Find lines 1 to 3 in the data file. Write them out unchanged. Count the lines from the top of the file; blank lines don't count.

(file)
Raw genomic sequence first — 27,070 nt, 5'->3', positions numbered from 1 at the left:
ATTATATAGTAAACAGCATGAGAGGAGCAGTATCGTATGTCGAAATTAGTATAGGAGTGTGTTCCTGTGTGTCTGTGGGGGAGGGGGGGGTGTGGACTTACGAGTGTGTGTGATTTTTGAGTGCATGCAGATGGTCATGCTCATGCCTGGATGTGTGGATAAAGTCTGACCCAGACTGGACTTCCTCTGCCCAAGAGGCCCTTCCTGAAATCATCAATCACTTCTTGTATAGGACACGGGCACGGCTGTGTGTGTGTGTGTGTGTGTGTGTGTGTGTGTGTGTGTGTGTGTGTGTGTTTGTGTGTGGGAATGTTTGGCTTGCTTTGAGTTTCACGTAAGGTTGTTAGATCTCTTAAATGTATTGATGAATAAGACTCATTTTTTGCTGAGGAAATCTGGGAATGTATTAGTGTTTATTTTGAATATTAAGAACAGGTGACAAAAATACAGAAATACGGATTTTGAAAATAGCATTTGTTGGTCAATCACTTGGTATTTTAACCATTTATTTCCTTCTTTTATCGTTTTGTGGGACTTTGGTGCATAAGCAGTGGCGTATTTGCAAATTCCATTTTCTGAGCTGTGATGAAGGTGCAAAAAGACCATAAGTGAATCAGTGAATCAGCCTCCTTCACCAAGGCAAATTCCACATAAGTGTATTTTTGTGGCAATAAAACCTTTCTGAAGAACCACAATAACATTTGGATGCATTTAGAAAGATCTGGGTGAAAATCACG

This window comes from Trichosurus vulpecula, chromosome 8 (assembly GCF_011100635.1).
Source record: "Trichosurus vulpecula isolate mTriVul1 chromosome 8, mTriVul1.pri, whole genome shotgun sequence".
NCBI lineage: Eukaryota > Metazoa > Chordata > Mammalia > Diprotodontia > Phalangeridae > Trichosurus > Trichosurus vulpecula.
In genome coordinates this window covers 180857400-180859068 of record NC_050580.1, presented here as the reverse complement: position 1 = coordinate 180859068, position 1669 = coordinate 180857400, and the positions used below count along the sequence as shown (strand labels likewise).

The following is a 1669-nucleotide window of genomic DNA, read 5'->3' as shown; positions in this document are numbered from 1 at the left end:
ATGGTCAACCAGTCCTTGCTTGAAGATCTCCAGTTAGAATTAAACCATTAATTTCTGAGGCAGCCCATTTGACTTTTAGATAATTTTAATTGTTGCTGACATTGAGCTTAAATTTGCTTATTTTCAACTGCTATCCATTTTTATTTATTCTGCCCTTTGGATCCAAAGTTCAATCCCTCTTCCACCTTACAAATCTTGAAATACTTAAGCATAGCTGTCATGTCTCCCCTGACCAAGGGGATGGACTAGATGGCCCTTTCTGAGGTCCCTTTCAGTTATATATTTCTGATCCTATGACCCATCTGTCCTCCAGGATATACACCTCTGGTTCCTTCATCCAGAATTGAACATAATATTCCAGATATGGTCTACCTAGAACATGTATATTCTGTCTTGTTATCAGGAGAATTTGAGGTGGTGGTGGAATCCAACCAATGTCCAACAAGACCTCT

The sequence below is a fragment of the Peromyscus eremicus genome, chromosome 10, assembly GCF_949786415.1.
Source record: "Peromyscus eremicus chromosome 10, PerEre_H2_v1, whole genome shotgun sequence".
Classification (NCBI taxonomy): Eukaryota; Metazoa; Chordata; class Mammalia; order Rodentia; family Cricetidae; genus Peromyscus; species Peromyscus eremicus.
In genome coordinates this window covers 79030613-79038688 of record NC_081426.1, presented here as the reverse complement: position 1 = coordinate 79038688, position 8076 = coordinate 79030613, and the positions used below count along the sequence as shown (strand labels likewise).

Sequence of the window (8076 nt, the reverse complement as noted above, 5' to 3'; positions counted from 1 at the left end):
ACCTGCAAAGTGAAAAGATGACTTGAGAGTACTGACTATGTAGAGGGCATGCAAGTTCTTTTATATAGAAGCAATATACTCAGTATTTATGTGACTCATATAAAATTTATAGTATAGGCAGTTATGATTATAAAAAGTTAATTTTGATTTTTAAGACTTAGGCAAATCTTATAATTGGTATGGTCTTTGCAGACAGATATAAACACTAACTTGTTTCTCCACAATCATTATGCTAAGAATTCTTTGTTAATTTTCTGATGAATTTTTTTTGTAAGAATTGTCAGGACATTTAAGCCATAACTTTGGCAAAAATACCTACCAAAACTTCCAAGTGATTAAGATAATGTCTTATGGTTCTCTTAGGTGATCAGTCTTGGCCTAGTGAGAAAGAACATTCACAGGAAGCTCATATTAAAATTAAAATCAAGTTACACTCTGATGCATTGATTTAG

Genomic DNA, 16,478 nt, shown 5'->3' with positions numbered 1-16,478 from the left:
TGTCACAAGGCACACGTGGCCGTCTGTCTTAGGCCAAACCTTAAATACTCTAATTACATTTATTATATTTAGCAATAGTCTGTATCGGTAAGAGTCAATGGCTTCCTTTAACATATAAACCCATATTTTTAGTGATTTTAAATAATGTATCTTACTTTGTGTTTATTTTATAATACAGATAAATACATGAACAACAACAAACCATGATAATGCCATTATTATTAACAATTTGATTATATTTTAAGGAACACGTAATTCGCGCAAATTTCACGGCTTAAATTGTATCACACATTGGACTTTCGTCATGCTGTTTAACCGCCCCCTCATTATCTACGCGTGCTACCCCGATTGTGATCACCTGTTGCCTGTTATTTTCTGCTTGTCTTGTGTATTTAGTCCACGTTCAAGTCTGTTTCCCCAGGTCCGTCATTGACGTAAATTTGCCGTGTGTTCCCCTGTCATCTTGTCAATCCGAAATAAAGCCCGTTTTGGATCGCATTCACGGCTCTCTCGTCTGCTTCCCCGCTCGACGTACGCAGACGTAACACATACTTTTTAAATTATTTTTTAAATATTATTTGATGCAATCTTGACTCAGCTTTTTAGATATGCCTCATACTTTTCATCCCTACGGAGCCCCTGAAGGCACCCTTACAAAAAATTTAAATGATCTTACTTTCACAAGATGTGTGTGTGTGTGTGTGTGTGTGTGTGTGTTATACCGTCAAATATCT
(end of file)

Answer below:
Raw genomic sequence first — 27,070 nt, 5'->3', positions numbered from 1 at the left:
ATTATATAGTAAACAGCATGAGAGGAGCAGTATCGTATGTCGAAATTAGTATAGGAGTGTGTTCCTGTGTGTCTGTGGGGGAGGGGGGGGTGTGGACTTACGAGTGTGTGTGATTTTTGAGTGCATGCAGATGGTCATGCTCATGCCTGGATGTGTGGATAAAGTCTGACCCAGACTGGACTTCCTCTGCCCAAGAGGCCCTTCCTGAAATCATCAATCACTTCTTGTATAGGACACGGGCACGGCTGTGTGTGTGTGTGTGTGTGTGTGTGTGTGTGTGTGTGTGTGTGTGTGTGTTTGTGTGTGGGAATGTTTGGCTTGCTTTGAGTTTCACGTAAGGTTGTTAGATCTCTTAAATGTATTGATGAATAAGACTCATTTTTTGCTGAGGAAATCTGGGAATGTATTAGTGTTTATTTTGAATATTAAGAACAGGTGACAAAAATACAGAAATACGGATTTTGAAAATAGCATTTGTTGGTCAATCACTTGGTATTTTAACCATTTATTTCCTTCTTTTATCGTTTTGTGGGACTTTGGTGCATAAGCAGTGGCGTATTTGCAAATTCCATTTTCTGAGCTGTGATGAAGGTGCAAAAAGACCATAAGTGAATCAGTGAATCAGCCTCCTTCACCAAGGCAAATTCCACATAAGTGTATTTTTGTGGCAATAAAACCTTTCTGAAGAACCACAATAACATTTGGATGCATTTAGAAAGATCTGGGTGAAAATCACG

This window comes from Trichosurus vulpecula, chromosome 8 (assembly GCF_011100635.1).